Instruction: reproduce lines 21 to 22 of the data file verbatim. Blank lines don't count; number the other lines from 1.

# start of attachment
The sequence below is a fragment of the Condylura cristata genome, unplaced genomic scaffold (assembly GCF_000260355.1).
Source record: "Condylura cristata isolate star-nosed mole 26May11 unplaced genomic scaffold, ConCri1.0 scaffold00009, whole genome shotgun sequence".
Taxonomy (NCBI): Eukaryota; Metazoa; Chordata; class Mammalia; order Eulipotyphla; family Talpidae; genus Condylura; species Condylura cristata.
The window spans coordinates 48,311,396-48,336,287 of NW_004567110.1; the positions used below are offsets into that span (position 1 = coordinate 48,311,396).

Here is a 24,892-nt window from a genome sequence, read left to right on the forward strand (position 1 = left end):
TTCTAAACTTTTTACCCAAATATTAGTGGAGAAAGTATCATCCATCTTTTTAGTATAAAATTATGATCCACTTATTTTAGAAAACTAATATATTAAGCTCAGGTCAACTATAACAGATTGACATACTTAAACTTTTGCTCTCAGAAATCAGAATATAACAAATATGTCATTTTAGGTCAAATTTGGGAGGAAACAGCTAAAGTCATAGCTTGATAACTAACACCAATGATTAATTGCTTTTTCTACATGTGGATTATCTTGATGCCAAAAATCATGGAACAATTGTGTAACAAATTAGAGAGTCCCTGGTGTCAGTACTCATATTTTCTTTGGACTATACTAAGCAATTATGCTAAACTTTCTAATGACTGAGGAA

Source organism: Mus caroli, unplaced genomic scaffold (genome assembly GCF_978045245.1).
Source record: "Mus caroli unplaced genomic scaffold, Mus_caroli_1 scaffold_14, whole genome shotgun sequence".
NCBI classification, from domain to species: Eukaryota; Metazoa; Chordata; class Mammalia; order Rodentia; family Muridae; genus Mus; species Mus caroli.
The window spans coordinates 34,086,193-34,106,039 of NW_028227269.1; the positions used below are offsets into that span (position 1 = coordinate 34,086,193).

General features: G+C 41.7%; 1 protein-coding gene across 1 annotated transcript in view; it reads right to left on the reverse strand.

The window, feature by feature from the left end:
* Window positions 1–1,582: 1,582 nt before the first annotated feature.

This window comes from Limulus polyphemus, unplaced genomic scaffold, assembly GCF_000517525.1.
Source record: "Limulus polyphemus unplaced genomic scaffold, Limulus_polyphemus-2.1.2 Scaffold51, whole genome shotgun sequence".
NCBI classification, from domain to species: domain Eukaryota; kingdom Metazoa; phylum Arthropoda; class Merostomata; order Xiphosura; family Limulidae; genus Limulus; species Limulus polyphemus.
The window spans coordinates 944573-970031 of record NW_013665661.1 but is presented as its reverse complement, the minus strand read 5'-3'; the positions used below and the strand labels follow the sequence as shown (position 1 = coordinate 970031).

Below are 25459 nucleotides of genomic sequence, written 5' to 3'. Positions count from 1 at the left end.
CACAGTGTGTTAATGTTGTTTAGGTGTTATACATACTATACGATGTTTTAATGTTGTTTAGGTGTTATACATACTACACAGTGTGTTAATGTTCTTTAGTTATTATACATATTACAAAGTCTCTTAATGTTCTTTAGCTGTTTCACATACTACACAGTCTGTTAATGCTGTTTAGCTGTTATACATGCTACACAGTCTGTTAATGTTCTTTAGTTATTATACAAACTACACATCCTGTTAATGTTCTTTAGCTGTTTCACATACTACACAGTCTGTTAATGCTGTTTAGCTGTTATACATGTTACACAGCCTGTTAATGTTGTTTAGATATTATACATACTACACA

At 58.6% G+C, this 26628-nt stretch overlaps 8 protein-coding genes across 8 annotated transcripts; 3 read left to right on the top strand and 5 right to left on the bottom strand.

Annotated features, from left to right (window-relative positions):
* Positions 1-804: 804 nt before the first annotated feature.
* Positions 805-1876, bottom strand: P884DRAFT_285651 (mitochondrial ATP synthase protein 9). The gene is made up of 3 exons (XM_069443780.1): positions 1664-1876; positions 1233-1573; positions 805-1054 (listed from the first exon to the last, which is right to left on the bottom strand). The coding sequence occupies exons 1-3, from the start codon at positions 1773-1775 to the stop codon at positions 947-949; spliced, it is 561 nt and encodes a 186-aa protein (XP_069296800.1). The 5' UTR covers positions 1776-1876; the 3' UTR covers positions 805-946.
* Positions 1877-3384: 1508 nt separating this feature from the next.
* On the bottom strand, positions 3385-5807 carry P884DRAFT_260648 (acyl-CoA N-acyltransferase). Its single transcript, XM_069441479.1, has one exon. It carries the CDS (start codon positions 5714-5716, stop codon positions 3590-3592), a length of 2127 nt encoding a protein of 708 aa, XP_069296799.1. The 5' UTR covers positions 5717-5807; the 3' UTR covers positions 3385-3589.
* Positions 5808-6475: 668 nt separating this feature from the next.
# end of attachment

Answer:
Annotated features, from left to right (window-relative positions):
* Positions 1-804: 804 nt before the first annotated feature.